Getting to know the 2020 Nissan Titan Pro-4X.

Getting to know the 2020 Nissan Titan Pro-4X.

June 12, 2020 0 By Ray Bohacz

The Lil’ Hustler grows up.

Author’s note: The test Nissan Titan was optioned in a way that most potential agricultural buyers would not choose and would be considered a detriment. The Farm Machinery Digest Road Test will look beyond that. The Titan will be evaluated on its worthiness as a pick-up truck serving the agricultural community.

Car companies live in a world like Hollywood does, where an actor or actress runs the risk of being type-cast into a specific role. Often, they become a victim of their own success. If their debut flops… no harm is done… no one remembers them. If it is a success, then that is another story. The die is cast.

That was Nissan’s problem when it entered the foray that the industry called the full-size pick-up truck market with the first-generation Titan in 2004. 

Though having a presence in America since the 1950s, it was not until around 1972 with the Datsun 620 model small pick-up truck, did sales gain any traction along with brand awareness.

A few years later, a smart ad agency recognized that the small compact truck needed a name and a new twist to convince the American consumer to consider the brand.

During that time, a pick-up was a work vehicle and was not the mainstay of a supermarket parking lot (Malls did not exist then, and people shopped on Main Street.). The utilitarian Datsun 620 overnight became the Lil’ Hustler.

Though it could not do the work of a Chevy C-10, Ford F-100, or Dodge D-100, it carved out a market for itself. It found favor with the outdoor enthusiast, as a more practical commuter vehicle than the popular Datsun 510 car of the time, or as a second or third vehicle in a blue-collar tradesman’s fleet.

The Lil’ Hustler also found favor in the farm country of California and the western states. This region was much more welcoming to a Japanese vehicle than the Corn Belt and the rest of America.

For the 2004 model year, the Titan was introduced. Though on paper it had impressive credentials with a 5.6L V-8 among other features, it was met with a yawn in the marketplace.

I recall reading in Automotive News that Ford sold more F-150 pick-up trucks in one day than Nissan sold first generation Titans in one year.

As an aside to this, the auto industry is unique in that market acceptance, or rejection is not a valid qualifier of a vehicle’s ability or quality.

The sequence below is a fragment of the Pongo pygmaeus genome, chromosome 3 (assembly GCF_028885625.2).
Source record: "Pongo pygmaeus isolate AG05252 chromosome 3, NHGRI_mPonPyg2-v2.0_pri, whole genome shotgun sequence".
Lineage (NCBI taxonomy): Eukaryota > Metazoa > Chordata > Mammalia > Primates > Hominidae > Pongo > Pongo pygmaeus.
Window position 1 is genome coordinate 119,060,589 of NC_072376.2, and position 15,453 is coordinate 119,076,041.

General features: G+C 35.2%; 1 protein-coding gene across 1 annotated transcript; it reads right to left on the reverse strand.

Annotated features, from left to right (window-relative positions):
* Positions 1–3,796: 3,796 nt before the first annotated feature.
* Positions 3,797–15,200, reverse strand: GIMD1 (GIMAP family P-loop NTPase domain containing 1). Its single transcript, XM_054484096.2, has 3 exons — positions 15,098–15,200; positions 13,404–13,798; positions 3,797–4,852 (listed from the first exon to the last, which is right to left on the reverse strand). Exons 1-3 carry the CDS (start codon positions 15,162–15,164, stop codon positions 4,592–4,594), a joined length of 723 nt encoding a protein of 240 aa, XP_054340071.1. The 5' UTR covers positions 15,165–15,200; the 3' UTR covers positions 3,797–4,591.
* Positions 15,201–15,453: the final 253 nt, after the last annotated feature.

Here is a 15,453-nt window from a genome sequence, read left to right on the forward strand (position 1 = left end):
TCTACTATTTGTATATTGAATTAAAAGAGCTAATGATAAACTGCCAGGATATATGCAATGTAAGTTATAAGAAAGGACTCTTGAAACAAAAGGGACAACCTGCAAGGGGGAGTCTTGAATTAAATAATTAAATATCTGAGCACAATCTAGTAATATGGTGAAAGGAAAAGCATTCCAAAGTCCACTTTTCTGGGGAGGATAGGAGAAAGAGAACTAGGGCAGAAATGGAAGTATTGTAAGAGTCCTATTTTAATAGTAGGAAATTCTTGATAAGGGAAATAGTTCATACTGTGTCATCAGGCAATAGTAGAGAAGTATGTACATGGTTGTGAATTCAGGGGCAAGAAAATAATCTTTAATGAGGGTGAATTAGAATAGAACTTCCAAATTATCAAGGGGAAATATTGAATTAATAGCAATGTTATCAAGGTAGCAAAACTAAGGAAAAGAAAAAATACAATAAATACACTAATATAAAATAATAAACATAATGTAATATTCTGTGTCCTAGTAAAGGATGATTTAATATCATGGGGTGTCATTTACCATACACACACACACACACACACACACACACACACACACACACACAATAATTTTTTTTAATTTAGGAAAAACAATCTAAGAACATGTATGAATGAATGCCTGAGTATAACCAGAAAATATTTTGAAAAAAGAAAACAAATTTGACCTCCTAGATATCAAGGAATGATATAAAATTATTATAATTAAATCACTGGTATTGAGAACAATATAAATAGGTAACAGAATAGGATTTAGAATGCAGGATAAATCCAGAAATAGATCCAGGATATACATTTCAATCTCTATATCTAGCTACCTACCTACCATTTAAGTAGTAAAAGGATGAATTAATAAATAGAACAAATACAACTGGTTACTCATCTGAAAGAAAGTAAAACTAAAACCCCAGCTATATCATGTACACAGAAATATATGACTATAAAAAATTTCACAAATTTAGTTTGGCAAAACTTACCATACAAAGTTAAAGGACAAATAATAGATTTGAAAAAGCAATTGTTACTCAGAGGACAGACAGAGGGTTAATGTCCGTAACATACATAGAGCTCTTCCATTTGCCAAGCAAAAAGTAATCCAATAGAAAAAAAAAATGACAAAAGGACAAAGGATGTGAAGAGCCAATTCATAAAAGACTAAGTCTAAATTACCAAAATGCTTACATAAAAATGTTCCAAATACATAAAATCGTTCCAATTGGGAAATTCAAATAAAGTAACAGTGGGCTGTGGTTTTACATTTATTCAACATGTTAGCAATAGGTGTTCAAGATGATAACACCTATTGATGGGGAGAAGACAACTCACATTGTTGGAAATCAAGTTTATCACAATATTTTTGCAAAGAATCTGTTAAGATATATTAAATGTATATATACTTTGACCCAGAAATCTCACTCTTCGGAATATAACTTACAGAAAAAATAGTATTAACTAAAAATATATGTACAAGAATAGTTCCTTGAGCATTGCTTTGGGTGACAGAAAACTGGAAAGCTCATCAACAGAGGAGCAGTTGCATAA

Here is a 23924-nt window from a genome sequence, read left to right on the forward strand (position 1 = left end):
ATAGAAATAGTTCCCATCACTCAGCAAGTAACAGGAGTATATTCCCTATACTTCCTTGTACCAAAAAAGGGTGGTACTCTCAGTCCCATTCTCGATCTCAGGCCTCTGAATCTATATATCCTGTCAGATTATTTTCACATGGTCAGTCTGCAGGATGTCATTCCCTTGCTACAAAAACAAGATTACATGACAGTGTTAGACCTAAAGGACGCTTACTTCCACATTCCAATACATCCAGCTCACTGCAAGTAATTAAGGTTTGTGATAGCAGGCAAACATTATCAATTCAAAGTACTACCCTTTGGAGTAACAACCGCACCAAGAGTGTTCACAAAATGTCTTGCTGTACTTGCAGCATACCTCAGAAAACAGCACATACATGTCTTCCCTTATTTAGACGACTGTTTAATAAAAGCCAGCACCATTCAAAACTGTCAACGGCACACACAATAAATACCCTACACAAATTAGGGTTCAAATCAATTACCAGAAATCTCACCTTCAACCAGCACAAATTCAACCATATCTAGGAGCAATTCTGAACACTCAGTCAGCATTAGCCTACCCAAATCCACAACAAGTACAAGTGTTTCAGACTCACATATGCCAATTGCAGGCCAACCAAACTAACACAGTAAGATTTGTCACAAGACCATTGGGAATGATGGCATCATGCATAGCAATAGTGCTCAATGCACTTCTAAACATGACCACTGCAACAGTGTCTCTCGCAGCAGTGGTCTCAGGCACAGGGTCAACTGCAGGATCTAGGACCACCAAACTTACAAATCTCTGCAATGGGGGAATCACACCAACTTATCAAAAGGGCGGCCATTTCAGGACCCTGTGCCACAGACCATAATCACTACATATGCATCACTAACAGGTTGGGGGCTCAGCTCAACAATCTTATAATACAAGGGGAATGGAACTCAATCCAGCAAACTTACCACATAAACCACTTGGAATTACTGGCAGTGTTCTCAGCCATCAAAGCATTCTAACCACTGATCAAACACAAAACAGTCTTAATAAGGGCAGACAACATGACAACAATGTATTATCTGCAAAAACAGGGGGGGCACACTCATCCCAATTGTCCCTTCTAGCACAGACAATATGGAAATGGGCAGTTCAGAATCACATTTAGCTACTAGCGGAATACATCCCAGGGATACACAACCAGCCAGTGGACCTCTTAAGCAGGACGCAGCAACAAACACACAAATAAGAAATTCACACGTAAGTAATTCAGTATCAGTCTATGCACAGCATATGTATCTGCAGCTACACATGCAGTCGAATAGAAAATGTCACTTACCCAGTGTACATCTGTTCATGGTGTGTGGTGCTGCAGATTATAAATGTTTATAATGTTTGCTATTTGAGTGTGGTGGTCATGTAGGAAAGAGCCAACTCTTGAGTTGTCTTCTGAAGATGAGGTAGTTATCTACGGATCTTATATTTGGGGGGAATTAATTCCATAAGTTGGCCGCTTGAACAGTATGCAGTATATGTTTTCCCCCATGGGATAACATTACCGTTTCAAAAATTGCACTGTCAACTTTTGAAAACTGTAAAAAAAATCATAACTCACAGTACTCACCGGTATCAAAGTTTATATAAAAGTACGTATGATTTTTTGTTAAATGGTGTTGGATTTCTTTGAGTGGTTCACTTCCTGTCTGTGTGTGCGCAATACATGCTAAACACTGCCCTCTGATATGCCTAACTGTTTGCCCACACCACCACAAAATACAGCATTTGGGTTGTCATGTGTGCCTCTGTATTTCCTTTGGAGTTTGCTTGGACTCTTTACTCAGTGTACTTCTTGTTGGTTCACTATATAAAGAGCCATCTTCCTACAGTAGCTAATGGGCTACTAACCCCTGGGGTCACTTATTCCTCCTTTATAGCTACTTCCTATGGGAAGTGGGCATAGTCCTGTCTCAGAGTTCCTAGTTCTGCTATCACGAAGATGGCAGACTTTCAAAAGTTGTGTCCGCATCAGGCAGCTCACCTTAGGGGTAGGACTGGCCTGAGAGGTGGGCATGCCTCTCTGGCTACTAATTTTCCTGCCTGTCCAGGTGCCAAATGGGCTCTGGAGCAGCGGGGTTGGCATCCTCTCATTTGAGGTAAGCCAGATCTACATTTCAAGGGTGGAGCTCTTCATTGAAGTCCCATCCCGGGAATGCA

The original Titan was critiqued for not being large enough (Dodge Dakota-sized) and having awkward Japanese design features and appearance. In addition, memories of the Datsun 620 that had undergone evolution to become the Hard Body and subsequently, the Frontier lingered.

With their eye fixed on the hugely profitable full-size pick-up truck market, Nissan without committing hari-kari, accepted that the Titan needed not a freshening, but to be made entirely over into a new truck. Only the name and engine would remain.

It would have to dissolve the type-casting of the successful Lil’ Hustler and the market rejection of the 2004 version.

I am well convinced that the now French-owned Nissan Corporation believed that an American should lead the charge on the new Titan.

Fred Diaz was much responsible for the market surge that the redesigned RAM pick-up truck was enjoying. He was recruited to spearhead the truck that the Farm Machinery Digest road tested. 

2020 Titan

When I arrived at FMI’s office near New York City (The press fleet management company Nissan and others use), the Baja Storm colored Pro-4X was obviously not the first, second-generation Titan I had seen. Far be it from that.

As a test driver, though, you look at a vehicle through different eyes when it is your task to evaluate it for your audience.

The new Titan always looked uniquely American in appearance.  I believe that if the huge Nissan emblem on the grille were removed, it could house the badging of any one of the Big 3 without question.

As soon as I opened the driver’s door of the Canton, Mississippi-built Titan, I felt comfortable.

The truck’s lower step-in height versus the competition, the simplistic and functional instrument cluster, and the foot-operated parking brake all made me feel at home. Though I was yet to sit behind the wheel.

Once inside, I appreciated the excellent visibility and the clear definition of where the front of the truck ends. I am sure you will all agree, this is important when doing farm work… you need to know where the truck begins and ends.